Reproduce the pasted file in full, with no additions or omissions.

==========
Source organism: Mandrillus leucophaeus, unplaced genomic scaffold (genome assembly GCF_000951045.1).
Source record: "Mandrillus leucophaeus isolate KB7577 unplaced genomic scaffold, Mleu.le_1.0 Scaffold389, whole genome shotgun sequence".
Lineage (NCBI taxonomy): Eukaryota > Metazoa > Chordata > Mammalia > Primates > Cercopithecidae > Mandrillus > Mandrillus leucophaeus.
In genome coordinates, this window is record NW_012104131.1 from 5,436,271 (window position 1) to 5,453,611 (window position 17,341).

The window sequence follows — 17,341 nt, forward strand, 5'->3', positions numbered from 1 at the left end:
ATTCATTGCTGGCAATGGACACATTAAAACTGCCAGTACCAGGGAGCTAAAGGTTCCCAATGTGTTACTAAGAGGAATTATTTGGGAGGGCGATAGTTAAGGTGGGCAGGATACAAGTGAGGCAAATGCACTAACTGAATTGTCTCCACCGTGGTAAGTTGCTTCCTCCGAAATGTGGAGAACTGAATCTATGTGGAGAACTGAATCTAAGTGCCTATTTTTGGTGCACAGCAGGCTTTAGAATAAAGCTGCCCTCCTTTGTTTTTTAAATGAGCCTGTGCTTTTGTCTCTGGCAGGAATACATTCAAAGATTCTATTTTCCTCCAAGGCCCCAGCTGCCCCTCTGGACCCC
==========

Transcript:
Source organism: Mandrillus leucophaeus, unplaced genomic scaffold (genome assembly GCF_000951045.1).
Source record: "Mandrillus leucophaeus isolate KB7577 unplaced genomic scaffold, Mleu.le_1.0 Scaffold389, whole genome shotgun sequence".
Lineage (NCBI taxonomy): Eukaryota > Metazoa > Chordata > Mammalia > Primates > Cercopithecidae > Mandrillus > Mandrillus leucophaeus.
In genome coordinates, this window is record NW_012104131.1 from 5,436,271 (window position 1) to 5,453,611 (window position 17,341).

The window sequence follows — 17,341 nt, forward strand, 5'->3', positions numbered from 1 at the left end:
ATTCATTGCTGGCAATGGACACATTAAAACTGCCAGTACCAGGGAGCTAAAGGTTCCCAATGTGTTACTAAGAGGAATTATTTGGGAGGGCGATAGTTAAGGTGGGCAGGATACAAGTGAGGCAAATGCACTAACTGAATTGTCTCCACCGTGGTAAGTTGCTTCCTCCGAAATGTGGAGAACTGAATCTATGTGGAGAACTGAATCTAAGTGCCTATTTTTGGTGCACAGCAGGCTTTAGAATAAAGCTGCCCTCCTTTGTTTTTTAAATGAGCCTGTGCTTTTGTCTCTGGCAGGAATACATTCAAAGATTCTATTTTCCTCCAAGGCCCCAGCTGCCCCTCTGGACCCC